drax power station

Drax becomes the first power station to capture carbon from biomass

Image credit: DT

Drax Power Station says it has become the first to use carbon capture technology on burning wood pellets in the fight against climate change.

Drax has long been a testing ground for carbon capture following a government-funded investigation into the technology in 2012, although the subsequent removal of subsidies ended that trial.

This latest trial implements a different solution known as bioenergy carbon capture and storage (Beccs). It uses a solvent developed by Leeds-based C-Capture to isolate carbon dioxide from flue gases, which are released when biomass is used to generate electricity. It has been used to catch around a tonne of the greenhouse gas a day during the pilot.

There are even hopes that if the pilot could be scaled up it could deliver “negative emissions” and remove carbon from the atmosphere.

Data being obtained about the CO2-capture process will continue to be analysed throughout the pilot to fully understand the potential of the technology and how it could be extended.

The technology is capturing around 90 per cent of the carbon dioxide in the flue gases it is treating in the trial, though at the moment the gas is not being stored after capture.

The trial will also aim to identify and develop ways to store and use the carbon dioxide being captured, Drax said.

Suggestions include supplying carbon dioxide to the drinks industry or building up a network of industries which pipe their pollution into storage deep under the North Sea.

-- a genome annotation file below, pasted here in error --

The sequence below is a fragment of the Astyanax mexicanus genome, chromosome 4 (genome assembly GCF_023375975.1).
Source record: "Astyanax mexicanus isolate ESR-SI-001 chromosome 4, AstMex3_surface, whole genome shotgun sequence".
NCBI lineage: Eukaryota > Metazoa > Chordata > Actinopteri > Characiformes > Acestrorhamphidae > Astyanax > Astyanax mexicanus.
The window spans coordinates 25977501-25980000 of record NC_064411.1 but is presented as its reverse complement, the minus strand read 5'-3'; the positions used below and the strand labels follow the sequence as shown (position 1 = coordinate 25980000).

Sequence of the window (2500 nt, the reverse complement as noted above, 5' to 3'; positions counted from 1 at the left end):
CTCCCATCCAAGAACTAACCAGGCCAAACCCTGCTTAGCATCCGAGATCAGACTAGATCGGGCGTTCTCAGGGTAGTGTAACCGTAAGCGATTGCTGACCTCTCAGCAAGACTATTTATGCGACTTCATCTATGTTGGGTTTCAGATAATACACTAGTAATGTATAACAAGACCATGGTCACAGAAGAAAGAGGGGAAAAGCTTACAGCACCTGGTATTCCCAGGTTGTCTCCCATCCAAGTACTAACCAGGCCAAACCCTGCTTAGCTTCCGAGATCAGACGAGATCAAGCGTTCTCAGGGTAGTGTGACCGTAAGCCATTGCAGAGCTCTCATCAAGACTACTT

£400,000 has been invested in the pilot, which could be the first of several projects undertaken at the power station to deliver a rapid, lower-cost demonstration of Beccs.

Drax said the trial is the first time carbon dioxide has been captured from the combustion of 100 per cent biomass anywhere in the world.

Carbon capture and storage, which catches the carbon emissions produced when burning fossil fuels for electricity generation and stores it deep underground, is seen as a way of cutting the pollution driving climate change.

But global emissions must fall to zero overall to curb rising temperatures, with any remaining pollution from sectors such as agriculture or aviation offset by removing greenhouse gases from the atmosphere.

This could include “negative emissions” technology such as Beccs, where carbon is taken out of the atmosphere while the trees or plants grow but, rather than being released when it is burned, it is captured and stored.

C-Capture’s director of engineering Caspar Schoolderman said the challenge was to get the information needed to design and build a capture plant that was 10,000 times bigger – a scale that could start to have an impact on the climate.

Will Gardiner, Drax Group chief executive said: “Proving that this innovative carbon-capture technology works is an exciting development and another important milestone in our Beccs project.

“Climate change affects us all so this is of real significance – not just for us at Drax, but also for the UK and the rest of the world.

“The successful deployment of Beccs requires us to identify ways in which the carbon dioxide we’re now capturing can be stored or used in other processes, and we’re working with the government and other businesses on that.”

Minister for Energy and Clean Growth Claire Perry said: “This innovative technology has the potential to make huge strides in our efforts to tackle climate change while kick-starting an entirely new cutting-edge industry in the UK.

“World firsts like this will help us to realise our ambition of having a first operational plant by the mid-2020s as we continue to seize the opportunities of moving to a greener, cleaner economy – a key part of our modern industrial strategy.”

Drax power station has converted four of its six units to run entirely on biomass, with the remaining two units still burning coal.

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